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    I always understood it as you plated the vehicle for the gvwr if you never pulled a trailer (dump truck or service truck) and then plated it for the gcwr if it was pulling a trailer, semi's and such? I think a lot of it comes down to the leo's interpretation of it if you are stopped.
     
  10. bdog1234

    bdog1234 Well-Known Member

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    With the weights you listed your trailer plus load is 22,300. I bet your truck weighs close to 8,000 which puts your gross weight at 30k. I personally wouldn't want that much weight on a one ton but people do it all the time. I see one tons with tandem dual goosenecks hauling full size backhoes all the time and that would put their gross weight real close to yours.

    I have been stopped by the DOT many times and they always make sure I am under registered weight, not over any axle weights, and not over tire ratings. I have never once had them question the manufacturers gross weight rating. I am sure they can look it up somewhere but I have never seen it listed on a trucks vin plate. It just lists GVWR which is what the vehicle itself can weigh and not what you can tow.

    If you register it high enough, and are not over axle or tire weights I doubt the law man would give you any flak but as mentioned if you were ever in an accident the fact that you were over GCWR will bite you in the butt. Not to mention just from a safety standpoint that is a lot of weight to stop.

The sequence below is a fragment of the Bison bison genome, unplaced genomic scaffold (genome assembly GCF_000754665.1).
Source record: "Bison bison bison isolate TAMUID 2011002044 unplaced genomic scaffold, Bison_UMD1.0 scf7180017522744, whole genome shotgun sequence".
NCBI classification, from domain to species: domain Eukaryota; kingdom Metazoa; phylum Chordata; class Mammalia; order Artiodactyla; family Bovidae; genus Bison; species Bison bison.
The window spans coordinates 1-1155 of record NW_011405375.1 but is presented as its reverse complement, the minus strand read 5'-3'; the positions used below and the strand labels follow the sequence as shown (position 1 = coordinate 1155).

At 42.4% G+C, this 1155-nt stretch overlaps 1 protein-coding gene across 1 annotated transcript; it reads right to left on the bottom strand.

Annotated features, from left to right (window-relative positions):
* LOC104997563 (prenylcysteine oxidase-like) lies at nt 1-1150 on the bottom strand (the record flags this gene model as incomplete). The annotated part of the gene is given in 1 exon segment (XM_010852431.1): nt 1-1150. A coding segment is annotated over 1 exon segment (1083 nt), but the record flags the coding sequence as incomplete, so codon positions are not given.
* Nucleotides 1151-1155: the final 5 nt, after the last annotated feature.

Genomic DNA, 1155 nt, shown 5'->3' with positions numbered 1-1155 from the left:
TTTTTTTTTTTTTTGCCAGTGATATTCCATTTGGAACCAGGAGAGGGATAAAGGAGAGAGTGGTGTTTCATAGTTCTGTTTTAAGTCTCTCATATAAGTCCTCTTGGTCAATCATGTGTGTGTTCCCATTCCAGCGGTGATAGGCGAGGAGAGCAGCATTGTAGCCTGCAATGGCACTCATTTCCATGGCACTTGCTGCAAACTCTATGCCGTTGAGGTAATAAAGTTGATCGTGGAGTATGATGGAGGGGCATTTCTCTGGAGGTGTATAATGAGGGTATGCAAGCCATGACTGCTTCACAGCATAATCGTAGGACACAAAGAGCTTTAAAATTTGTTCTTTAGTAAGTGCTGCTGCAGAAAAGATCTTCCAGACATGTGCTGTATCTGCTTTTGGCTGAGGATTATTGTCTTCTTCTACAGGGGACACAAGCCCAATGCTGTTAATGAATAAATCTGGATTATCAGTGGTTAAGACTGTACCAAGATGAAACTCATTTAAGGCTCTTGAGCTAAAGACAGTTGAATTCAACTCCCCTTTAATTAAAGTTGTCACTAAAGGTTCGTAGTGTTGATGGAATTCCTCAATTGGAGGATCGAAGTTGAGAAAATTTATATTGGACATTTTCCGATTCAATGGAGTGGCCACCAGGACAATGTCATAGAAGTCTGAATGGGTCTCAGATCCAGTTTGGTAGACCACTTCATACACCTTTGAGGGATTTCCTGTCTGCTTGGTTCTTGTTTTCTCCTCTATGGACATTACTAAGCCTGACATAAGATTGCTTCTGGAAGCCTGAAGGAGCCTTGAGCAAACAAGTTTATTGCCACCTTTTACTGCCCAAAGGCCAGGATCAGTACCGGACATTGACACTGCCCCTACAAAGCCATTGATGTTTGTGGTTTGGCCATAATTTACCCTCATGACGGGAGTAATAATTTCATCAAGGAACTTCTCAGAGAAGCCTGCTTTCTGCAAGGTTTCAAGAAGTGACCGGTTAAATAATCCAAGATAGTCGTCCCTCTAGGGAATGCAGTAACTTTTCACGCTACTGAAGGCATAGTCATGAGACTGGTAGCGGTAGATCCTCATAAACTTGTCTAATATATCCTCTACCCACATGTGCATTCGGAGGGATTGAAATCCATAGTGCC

11. Tennessee

    Tennessee Active Member

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    I wish my GCW wasn't listed. Legal weight isn't much higher with a trailer. Since its on my door tag I can't haul any weight in my truck while pulling my trailer and excavator.
     

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    Last edited: Oct 5, 2015
  12. digger doug

    digger doug Senior Member

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    I just bought a 1997 gmc 3500hd (with the 19.5 tires) and as it was originaly sold as a cab/chassis, the body manuf
    removed the door sticker and applied the yellow tag behind the seat (had another truck same scenario)
    The tag simply reads "15,000 lbs gvw"
     
  13. Tennessee

    Tennessee Active Member

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    Thats something to think about. I was under the impression if factory sticker wasn't present they went by minimum numbers for the particular size truck. Something like a chain without markings.
    Sorry for hijacking. Thats my last post, promise.
     
    Last edited: Oct 7, 2015
  14. Old Doug

    Old Doug Senior Member

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    I live close to a alot of amish and meninites. For the most part they are ok but they push things to the limit. Their is one that rents land by my dads farm he has a 30foot trailer that he hauls a big track bobcat on pulling it with a newer dodge 1/2ton. What was he thinking when he bought that pickup? One amish has a 3/4ton van pulls a trailer with a case TV380 on it they dont drive or own cars so they have drivers. I work part time across from a amish lumber yard. All the amish and alot of X amish buy from them very scary. Theirs alot of stuff that guys get away with every day ok but what if ? If you ask some one how it pulls or how it stops they will say ok i dont ask because i have been on that white knuckle ride before.
     
  15. old-iron-habit

    old-iron-habit Senior Member

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    Another thing to consider is to make sure your insurance covers you for the combined weight you are pulling. There have been a number of log truckers here in MN that paid a second fine after being caught overweight because they were not insured for the gross they were carrying when overweight.
     
  16. CM1995

    CM1995 Super Moderator